a brief report on the demonstration against bills c-10, c-33 and for justice for missing and murdered indigenous women
i got to parliament hill (unceded algonquin territory) around quarter to one in the afternoon, and the large square in front of the parliament was already half full of people, many with unity flags or flags of the haudesaunee nation, or anishnaabe nation, as well as many others.
on the grass to the east side of the square, there was also maybe two hundred people doing yoga, which was odd. for anyone interested, there will be yoga on the hill at noon every day until septembre.
the crowd when I arrived was actually made up about half of folks who had been protesting canadian mining in south america and half of folks, mostly first nations people, who had come to protest the conservative government’s colonial policies: the attempt to further control first nations education with the ultimate goal of marginalizing first nations people and forcing them to assimilate, aka cultural genocide; the further criminalization of first nations people engaged in growing, buying and selling tobacco; and, finally, the silence and lack of action about missing and murdered indigenous women, two-spirits and girls.
a half hour later it seemed to me that there was around 2000 people.
the rally started with drumming by the o-town boys (http://www.youtube.com/watch?v=ejUBRy0bce0). claudette commanda did an opening prayer, but not until after she had asked everyone, “are you ready to rumble?” and, yes, people were ready to rumble, just like in the WWF.
there were several speeches, notably gilbert whiteduck from kitgan zibi, whose words make up the title of this short blog post, and an older woman whose name i don’t know talking about justice for missing and murdered indigenous women.
after the speeches, which apparently weren’t political (they all seemed political to me), we marched west down wellington to elgin, and followed elgin south to city hall where we walked past city hall and then returned to elgin and went east on laurier until kent street. from kent street we walked behind the confederation building and then east on wellington and back to parliament. the only consistent chants were “kill the bill” and “harper’s got to go”. rather than chants, most of the sound was the music of the many drummers and singers.
the police were keeping to the background for the most part – i’ve seen much smaller demonstrations with much heavier police presences.
and the, at the end, there was time for some youth to speak. one young man finished his speech with a quote from malcolm x “We declare our right on this earth…to be a human being, to be respected as a human being, to be given the rights of a human being in this society, on this earth, in this day, which we intend to bring into existence by any means necessary.”.
i was, as far as I could tell, one of the few white people at the demonstration, and one of the few non-native people, too. i felt inspired by the demonstration. i missed participating in the mass demonstrations during idle no more. i’m guessing that it might have had a similar feeling to some of those.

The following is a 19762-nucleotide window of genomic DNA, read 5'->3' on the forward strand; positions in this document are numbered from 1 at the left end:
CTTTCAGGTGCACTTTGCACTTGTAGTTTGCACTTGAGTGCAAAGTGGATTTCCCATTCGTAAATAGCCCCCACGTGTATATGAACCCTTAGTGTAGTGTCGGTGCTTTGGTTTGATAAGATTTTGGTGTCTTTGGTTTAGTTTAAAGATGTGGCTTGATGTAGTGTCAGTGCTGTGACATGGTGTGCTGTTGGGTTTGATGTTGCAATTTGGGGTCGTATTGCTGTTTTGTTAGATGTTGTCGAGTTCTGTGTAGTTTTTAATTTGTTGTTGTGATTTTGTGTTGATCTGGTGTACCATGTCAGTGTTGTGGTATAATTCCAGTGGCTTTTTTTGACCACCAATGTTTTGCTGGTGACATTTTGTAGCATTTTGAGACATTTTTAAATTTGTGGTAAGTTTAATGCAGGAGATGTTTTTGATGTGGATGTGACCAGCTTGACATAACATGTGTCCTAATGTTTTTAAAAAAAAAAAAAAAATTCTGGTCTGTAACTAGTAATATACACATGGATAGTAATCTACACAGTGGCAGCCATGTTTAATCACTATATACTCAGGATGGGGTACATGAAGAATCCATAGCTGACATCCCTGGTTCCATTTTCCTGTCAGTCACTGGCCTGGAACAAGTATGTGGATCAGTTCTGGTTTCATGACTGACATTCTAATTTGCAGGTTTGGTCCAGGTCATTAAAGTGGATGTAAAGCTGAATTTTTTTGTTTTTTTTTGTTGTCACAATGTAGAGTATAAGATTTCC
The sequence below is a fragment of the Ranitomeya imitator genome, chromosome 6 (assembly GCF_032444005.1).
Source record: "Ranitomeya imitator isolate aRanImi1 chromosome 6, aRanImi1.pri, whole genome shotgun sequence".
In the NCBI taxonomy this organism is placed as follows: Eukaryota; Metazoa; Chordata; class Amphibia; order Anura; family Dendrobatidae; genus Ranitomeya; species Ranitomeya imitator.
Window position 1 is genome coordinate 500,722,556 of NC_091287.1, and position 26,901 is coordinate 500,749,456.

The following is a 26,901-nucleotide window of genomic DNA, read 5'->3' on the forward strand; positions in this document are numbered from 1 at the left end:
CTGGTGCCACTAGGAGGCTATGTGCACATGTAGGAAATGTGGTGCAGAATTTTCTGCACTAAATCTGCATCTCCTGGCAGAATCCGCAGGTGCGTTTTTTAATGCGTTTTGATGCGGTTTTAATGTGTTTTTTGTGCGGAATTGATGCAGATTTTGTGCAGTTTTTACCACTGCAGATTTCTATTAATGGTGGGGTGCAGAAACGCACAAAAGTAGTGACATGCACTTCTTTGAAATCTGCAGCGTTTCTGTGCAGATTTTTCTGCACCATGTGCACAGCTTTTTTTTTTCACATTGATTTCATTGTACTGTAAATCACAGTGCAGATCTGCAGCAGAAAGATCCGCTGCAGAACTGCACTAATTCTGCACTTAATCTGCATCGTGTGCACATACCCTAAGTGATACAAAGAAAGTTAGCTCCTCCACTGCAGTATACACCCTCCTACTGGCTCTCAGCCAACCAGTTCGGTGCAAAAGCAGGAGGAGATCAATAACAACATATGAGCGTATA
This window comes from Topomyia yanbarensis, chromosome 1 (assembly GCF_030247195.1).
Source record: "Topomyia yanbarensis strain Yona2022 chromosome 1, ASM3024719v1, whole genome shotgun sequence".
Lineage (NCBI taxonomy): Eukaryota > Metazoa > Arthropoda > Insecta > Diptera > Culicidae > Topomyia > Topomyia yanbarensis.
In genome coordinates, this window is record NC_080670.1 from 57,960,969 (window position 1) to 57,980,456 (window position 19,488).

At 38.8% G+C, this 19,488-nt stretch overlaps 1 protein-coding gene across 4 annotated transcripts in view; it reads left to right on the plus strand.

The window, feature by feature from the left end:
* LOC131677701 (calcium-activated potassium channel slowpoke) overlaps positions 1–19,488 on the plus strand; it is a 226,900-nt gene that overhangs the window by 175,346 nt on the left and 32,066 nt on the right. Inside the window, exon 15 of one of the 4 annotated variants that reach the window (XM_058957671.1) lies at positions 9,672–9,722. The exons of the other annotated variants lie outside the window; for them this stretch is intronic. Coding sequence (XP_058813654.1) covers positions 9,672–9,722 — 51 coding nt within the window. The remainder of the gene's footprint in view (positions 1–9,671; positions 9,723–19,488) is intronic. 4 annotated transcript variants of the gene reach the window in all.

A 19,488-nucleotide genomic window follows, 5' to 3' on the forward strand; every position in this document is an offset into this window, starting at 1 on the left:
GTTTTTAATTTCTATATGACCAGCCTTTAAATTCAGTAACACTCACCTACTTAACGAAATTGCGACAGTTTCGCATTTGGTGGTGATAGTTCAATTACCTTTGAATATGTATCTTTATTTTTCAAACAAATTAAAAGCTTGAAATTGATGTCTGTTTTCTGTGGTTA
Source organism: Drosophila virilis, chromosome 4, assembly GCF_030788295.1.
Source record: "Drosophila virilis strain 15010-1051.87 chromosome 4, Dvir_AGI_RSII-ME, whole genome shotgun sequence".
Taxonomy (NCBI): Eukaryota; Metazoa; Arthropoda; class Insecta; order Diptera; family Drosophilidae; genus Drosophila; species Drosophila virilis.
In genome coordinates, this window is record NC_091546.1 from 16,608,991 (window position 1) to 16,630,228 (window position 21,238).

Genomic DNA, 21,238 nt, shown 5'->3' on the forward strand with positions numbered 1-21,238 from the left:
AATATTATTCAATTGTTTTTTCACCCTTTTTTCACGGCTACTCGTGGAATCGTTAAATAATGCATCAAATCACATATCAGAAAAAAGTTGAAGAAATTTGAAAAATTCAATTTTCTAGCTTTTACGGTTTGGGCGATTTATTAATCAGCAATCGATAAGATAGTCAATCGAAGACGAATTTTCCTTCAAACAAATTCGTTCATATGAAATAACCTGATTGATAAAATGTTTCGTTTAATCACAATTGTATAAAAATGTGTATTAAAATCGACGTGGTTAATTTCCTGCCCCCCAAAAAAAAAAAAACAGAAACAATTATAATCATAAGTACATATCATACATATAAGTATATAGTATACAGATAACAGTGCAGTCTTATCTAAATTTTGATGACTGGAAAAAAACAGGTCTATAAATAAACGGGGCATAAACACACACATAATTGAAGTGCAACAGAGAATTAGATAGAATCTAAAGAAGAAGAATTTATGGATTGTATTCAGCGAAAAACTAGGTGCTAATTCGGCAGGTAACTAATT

the resurgence of indigenous cultures and indigenous resistance to colonialism continues, and this is so good, for so many reasons.
first, of course, is that indigenous people are continuing to fight for their survival and their sovereignty. and more than just fighting, they are accomplishing real, tangible political objectives as their adversaries are forced to negotiate with them, and as the left is pushed to deepen its commitment to decolonization, as well as the sometimes more intangible, but at least equally important cultural objectives that are part of this resurgence.
a corollary to these positives, is that other resistance movements struggling for justice invariably benefit when movements of oppressed people surge and grow powerful. when we think of the wave of activism and resistance during the “60s” (which really lasted from the 50s into the 70s) the movements that changed american, and to a lesser extent, canadian society (to speak nothing of their impact globally) were very much linked to the struggles of black people for civil rights, human rights, and black liberation. when movements of oppressed people do well, then it is much more likely that all movements for social justice will do well.
surely, i would have liked to hear some more chants that reflected the fact that it is not simply the harper government that needs to go, but all forms of colonial governance. certainly i would have liked to hear more people connecting the criminalization of first nations people selling and buying tobacco to racism and to opposition to oppressive institutions like the police and prisons.
does this mean that i am not inspired and humbled by the power of what people did yesterday? not for a second. if anti-racist and indigenous solidarity activists and communities were half as well organized and half as able to mobilize i would be happy (but not satisfied as this is still not sufficient to change the world in the way we want and the way we need). however, as the mc said, we need to be patient as these struggles mature and evolve.
Photo by Raymond St-Martin
News coverage of the protests:
First Nations mount national day of resistance in several cities
Marchers take to parliament hill to send government a message